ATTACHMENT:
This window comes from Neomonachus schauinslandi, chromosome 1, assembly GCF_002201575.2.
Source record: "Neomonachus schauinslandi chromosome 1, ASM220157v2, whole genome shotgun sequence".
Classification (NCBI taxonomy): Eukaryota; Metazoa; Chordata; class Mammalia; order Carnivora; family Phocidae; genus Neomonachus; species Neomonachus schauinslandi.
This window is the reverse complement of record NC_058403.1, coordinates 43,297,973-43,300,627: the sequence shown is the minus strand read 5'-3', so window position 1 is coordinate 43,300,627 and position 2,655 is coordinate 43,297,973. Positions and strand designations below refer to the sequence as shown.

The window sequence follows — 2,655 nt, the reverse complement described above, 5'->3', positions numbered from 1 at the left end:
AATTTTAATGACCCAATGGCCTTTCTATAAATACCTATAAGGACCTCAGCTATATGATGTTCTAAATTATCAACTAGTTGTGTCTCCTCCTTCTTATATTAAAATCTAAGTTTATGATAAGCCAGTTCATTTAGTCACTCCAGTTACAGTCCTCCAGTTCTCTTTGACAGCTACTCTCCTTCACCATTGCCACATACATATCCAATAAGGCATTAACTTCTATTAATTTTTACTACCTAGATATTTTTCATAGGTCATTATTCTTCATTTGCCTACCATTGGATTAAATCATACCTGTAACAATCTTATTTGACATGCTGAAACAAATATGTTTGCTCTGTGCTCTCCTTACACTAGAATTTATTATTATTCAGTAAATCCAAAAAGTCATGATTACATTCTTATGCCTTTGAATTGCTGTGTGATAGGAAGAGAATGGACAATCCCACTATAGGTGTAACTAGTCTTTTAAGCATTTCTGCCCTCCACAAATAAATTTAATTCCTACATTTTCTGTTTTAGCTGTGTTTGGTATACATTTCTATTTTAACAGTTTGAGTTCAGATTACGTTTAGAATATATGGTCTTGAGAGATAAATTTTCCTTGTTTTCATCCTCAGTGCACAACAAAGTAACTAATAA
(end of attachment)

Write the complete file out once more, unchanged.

This window comes from Neomonachus schauinslandi, chromosome 1, assembly GCF_002201575.2.
Source record: "Neomonachus schauinslandi chromosome 1, ASM220157v2, whole genome shotgun sequence".
Classification (NCBI taxonomy): Eukaryota; Metazoa; Chordata; class Mammalia; order Carnivora; family Phocidae; genus Neomonachus; species Neomonachus schauinslandi.
This window is the reverse complement of record NC_058403.1, coordinates 43,297,973-43,300,627: the sequence shown is the minus strand read 5'-3', so window position 1 is coordinate 43,300,627 and position 2,655 is coordinate 43,297,973. Positions and strand designations below refer to the sequence as shown.

The window sequence follows — 2,655 nt, the reverse complement described above, 5'->3', positions numbered from 1 at the left end:
AATTTTAATGACCCAATGGCCTTTCTATAAATACCTATAAGGACCTCAGCTATATGATGTTCTAAATTATCAACTAGTTGTGTCTCCTCCTTCTTATATTAAAATCTAAGTTTATGATAAGCCAGTTCATTTAGTCACTCCAGTTACAGTCCTCCAGTTCTCTTTGACAGCTACTCTCCTTCACCATTGCCACATACATATCCAATAAGGCATTAACTTCTATTAATTTTTACTACCTAGATATTTTTCATAGGTCATTATTCTTCATTTGCCTACCATTGGATTAAATCATACCTGTAACAATCTTATTTGACATGCTGAAACAAATATGTTTGCTCTGTGCTCTCCTTACACTAGAATTTATTATTATTCAGTAAATCCAAAAAGTCATGATTACATTCTTATGCCTTTGAATTGCTGTGTGATAGGAAGAGAATGGACAATCCCACTATAGGTGTAACTAGTCTTTTAAGCATTTCTGCCCTCCACAAATAAATTTAATTCCTACATTTTCTGTTTTAGCTGTGTTTGGTATACATTTCTATTTTAACAGTTTGAGTTCAGATTACGTTTAGAATATATGGTCTTGAGAGATAAATTTTCCTTGTTTTCATCCTCAGTGCACAACAAAGTAACTAATAA